Within the Indie Author Hub, you can learn about other authors, their thoughts and opinions, what makes them tick and how their writing process works for them.
All this week I will be releasing segments of an interview I conducted with fellow fantasy author, Connie Barrett. Have a look at her profile and books here.
Part 1 : Connie’s writing process
What inspired you to become an author? When I discovered that words could make magic that would take me to other worlds, I decided that I wanted to make my own magic. It was fun being a passenger on the fiction plane (and still is), but I wanted to be a pilot. If I couldn’t be an author I would be a clinical psychologist with a very offbeat practice. As it is, I counsel my characters (and often they counsel me).
How do you structure your day? I find that daytime hours work best for writing. Often at night, though, a lot of the inspiration and ideas come out, and sometimes I dream the answer to a plot or character question. I don’t have a chronological routine. When I’m writing—whether first draft or revisions—this will be my primary focus for the day. I usually save social media networking for the evenings. If I’m not working on a novel or nonfiction work, I allocate my time between writing blog posts, updating my web site, and various promotional activities.
Do you belong to any writing groups? Since 2000 I’ve been in an online writing group. The group is called Artistic License. It originated at Writers Village University but currently has no internet location. We have met at various chatboards and do a lot of communication by email. Membership has shifted over the years, but 5 core members have been together since that time. At present, it’s more of a support than a critique group. We adapt the group’s function to our needs. It would be safe to call it a sisterhood. The other members of this group have read and critiqued almost every work of fiction I’ve written. We hold each other accountable to certain goals that individuals set. Any member is free to ask for general or specific support. I feel that this group is my closest online family.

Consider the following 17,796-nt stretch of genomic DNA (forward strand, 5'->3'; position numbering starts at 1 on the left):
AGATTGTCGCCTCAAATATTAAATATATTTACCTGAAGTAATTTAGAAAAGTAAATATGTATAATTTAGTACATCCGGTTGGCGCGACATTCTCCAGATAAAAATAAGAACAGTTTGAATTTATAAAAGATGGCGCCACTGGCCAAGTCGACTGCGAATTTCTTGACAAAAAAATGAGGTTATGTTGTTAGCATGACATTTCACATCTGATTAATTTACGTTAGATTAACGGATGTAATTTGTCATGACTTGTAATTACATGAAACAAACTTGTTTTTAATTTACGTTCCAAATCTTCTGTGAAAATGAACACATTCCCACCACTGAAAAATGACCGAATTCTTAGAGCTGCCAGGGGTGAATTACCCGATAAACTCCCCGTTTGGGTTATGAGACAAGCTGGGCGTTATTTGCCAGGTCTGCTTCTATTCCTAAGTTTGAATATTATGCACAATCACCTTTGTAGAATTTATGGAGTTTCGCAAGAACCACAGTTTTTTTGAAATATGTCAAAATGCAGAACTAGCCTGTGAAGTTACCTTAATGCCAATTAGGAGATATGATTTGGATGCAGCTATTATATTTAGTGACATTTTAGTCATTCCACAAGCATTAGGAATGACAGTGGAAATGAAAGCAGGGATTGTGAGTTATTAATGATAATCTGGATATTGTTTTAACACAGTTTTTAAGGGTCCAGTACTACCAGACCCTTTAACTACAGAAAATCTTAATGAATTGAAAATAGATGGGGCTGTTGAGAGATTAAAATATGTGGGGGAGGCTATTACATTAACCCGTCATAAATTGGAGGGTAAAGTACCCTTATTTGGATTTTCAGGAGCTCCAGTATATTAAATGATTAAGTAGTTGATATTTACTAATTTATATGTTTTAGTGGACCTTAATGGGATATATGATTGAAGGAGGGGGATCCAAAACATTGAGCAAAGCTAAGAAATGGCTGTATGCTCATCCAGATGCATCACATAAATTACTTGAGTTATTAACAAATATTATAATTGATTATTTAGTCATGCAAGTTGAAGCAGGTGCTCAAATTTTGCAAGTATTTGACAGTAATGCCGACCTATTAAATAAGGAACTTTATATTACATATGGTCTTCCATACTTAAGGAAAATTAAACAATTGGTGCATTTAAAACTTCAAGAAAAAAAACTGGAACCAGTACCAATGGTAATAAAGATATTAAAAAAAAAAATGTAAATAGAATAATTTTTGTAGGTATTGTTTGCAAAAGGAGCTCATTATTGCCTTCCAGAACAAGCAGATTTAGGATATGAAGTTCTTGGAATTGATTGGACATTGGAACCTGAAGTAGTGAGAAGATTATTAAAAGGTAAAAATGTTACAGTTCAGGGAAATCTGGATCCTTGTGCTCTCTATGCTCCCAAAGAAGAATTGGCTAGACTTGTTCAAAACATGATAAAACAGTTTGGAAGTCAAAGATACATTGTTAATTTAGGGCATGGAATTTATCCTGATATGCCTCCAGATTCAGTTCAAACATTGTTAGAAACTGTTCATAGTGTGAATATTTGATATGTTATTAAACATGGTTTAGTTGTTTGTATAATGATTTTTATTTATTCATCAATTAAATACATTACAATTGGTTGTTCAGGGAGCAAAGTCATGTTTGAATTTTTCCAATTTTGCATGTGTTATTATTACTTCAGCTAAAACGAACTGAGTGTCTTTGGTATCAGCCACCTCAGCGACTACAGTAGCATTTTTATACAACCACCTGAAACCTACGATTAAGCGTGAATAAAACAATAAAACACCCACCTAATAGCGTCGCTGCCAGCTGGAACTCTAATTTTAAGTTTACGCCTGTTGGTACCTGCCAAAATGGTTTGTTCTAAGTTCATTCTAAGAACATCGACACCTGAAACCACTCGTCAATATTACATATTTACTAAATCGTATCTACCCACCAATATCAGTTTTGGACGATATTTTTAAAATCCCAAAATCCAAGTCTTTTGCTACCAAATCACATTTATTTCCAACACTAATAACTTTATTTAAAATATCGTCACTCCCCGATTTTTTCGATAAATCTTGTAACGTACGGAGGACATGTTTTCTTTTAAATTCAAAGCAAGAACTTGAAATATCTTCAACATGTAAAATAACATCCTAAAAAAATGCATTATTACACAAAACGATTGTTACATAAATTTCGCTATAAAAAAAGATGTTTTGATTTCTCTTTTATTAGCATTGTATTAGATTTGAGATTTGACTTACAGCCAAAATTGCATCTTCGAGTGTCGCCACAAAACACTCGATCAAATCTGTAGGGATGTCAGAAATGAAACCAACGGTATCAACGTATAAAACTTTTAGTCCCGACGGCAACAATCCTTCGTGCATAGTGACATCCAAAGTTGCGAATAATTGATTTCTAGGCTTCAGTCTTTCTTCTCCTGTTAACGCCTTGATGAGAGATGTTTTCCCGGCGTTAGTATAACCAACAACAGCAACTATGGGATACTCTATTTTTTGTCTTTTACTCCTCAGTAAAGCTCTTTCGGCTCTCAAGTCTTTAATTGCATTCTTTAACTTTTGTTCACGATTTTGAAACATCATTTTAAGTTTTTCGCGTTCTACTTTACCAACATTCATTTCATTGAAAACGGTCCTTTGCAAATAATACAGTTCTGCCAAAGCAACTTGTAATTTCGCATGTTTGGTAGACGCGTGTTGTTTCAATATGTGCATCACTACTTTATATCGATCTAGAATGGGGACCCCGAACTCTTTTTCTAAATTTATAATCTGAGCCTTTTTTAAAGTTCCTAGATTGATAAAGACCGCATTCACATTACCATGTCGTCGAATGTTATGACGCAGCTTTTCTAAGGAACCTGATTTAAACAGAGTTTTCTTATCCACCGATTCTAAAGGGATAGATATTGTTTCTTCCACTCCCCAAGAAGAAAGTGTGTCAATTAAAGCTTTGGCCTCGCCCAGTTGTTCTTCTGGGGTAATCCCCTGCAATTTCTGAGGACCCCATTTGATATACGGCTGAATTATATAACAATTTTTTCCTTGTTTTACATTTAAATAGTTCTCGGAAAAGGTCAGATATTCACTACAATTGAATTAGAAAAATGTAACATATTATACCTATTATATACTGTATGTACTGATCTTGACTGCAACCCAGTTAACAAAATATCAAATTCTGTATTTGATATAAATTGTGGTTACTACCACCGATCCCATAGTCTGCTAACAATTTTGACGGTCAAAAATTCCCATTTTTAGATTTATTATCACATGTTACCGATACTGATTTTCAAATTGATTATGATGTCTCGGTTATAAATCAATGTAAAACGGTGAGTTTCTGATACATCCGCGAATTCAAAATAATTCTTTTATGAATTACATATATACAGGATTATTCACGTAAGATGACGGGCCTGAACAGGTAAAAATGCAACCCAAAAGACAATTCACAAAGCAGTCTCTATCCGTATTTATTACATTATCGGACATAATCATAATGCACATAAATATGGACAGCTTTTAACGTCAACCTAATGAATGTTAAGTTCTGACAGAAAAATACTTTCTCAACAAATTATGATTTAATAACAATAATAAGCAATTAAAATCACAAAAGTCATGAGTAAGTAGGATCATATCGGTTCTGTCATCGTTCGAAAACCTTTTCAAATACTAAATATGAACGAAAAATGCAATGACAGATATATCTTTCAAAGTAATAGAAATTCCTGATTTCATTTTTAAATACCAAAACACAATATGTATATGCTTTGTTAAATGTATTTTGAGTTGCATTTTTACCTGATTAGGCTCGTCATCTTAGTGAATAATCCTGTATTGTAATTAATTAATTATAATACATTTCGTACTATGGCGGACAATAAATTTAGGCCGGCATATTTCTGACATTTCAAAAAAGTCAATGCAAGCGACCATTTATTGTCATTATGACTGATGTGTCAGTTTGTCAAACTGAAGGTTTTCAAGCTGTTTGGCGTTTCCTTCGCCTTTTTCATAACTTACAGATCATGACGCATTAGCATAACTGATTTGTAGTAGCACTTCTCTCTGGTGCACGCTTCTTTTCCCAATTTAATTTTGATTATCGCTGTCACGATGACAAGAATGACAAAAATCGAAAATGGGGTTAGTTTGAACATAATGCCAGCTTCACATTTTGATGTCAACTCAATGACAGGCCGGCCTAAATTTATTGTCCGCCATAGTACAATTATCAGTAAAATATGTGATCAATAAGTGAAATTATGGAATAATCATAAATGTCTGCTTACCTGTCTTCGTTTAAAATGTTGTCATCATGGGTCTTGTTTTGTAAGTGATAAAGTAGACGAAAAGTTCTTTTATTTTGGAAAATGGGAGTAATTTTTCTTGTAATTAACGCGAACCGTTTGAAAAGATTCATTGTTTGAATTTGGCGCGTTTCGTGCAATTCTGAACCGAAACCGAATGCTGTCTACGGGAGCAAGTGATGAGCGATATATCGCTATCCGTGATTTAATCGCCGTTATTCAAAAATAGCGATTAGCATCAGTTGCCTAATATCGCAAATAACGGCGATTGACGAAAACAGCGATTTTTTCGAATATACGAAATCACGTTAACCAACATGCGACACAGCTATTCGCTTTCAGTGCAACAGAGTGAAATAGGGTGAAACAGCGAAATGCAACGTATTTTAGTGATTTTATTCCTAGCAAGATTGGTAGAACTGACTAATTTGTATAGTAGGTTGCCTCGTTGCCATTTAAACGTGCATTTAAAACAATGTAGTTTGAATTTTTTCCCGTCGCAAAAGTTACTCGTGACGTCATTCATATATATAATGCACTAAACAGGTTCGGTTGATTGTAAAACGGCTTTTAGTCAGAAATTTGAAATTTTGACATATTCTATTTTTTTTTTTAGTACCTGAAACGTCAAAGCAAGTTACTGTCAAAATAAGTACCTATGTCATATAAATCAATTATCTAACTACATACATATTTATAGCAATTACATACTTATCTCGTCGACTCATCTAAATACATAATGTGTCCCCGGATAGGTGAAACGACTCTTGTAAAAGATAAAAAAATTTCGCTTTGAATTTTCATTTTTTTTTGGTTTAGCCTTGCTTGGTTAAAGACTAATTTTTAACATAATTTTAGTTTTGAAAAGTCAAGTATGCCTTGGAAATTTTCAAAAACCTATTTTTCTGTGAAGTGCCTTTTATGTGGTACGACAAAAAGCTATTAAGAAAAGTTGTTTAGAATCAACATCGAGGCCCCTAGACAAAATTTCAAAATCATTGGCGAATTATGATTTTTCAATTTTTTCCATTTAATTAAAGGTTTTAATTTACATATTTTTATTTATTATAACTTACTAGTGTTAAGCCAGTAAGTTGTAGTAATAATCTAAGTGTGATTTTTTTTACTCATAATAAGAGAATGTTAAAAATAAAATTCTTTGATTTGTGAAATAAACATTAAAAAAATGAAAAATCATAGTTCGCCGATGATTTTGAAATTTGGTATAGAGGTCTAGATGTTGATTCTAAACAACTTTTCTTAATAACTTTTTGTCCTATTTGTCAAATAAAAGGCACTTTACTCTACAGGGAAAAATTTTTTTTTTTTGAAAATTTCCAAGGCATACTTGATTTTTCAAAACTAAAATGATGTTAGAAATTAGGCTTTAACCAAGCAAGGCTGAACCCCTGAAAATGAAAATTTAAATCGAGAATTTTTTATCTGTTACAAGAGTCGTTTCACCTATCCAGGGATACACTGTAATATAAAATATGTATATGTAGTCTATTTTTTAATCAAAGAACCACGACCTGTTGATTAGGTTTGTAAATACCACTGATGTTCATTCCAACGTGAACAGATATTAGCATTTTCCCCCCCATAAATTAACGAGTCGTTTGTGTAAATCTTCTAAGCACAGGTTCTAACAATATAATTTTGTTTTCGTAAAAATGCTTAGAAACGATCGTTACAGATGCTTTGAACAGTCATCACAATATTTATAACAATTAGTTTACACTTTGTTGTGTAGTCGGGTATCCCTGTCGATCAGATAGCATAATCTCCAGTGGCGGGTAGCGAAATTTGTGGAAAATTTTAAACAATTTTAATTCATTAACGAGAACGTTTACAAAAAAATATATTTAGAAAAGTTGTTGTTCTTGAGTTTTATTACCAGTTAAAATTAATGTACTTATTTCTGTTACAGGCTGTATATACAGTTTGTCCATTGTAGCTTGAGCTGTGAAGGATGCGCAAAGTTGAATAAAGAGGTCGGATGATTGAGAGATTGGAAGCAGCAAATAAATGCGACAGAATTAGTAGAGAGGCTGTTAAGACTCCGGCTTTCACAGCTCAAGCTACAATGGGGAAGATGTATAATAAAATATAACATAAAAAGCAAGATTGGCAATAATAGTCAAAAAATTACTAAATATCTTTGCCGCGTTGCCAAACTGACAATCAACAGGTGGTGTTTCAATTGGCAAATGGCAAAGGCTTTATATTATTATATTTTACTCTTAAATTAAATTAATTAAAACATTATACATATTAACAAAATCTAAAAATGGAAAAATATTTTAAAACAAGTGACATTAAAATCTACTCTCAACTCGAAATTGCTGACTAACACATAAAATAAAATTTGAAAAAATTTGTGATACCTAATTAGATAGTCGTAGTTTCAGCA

Before writing, do you plan your books? No, I usually start writing with a few characters in mind and an outline with plot holes the size of the Lincoln Tunnel. I let the story and the characters tell me what to write. The danger of this way of writing is that the inner critic wants to scream “Stupid idea!” I’ve learned to turn down the volume. Of course, a lot of what I write ends up being cut. Though it’s a painful process, learning to be brutal about this level of editing teaches detachment, so I can multitask writing and spiritual growth. After I’ve written about 40,000 words of a book, I go back and figure out what’s missing (usually a lot). I also often discover that some new characters snuck into the story when I wasn’t looking. At that point, I outline what I’ve written, talk to the new characters, and make extensive notes for changes and additions.
How do you decide on your characters? A good example is Big Dragons Don’t Cry, the first book of a series, A Dragon’s Guide to Destiny. I was in the Everglades and thought, “What if a dragon lived here?” An image of a depressed dragon came to me. Why was he depressed? Asking questions like that help me to learn about my characters. I may start off with something like: There should be a guy who’s emotionally repressed (also in Big Dragons Don’t Cry). What made him that way? What would ruin his day?
Do you have a special writing place? I write in my office, which is in the garage and very quiet.
How do you get over the fear of a blank page? Because I will, in the early stages, write total junk just to keep the process going, I don’t get blank pages. Sometimes I get stuck. When that happens, I’ll work on another project (I usually have at least two going) or watch cat videos until inspiration returns. I always trust that it will. Like countless cat devotees around the world, I am always learning from my cats. They teach me relaxation, enlightened self-interest, and the ability to play like a kitten without ruining it all by thinking I have to be grown-up.
In Part 2, Connie talks about how she promotes her books.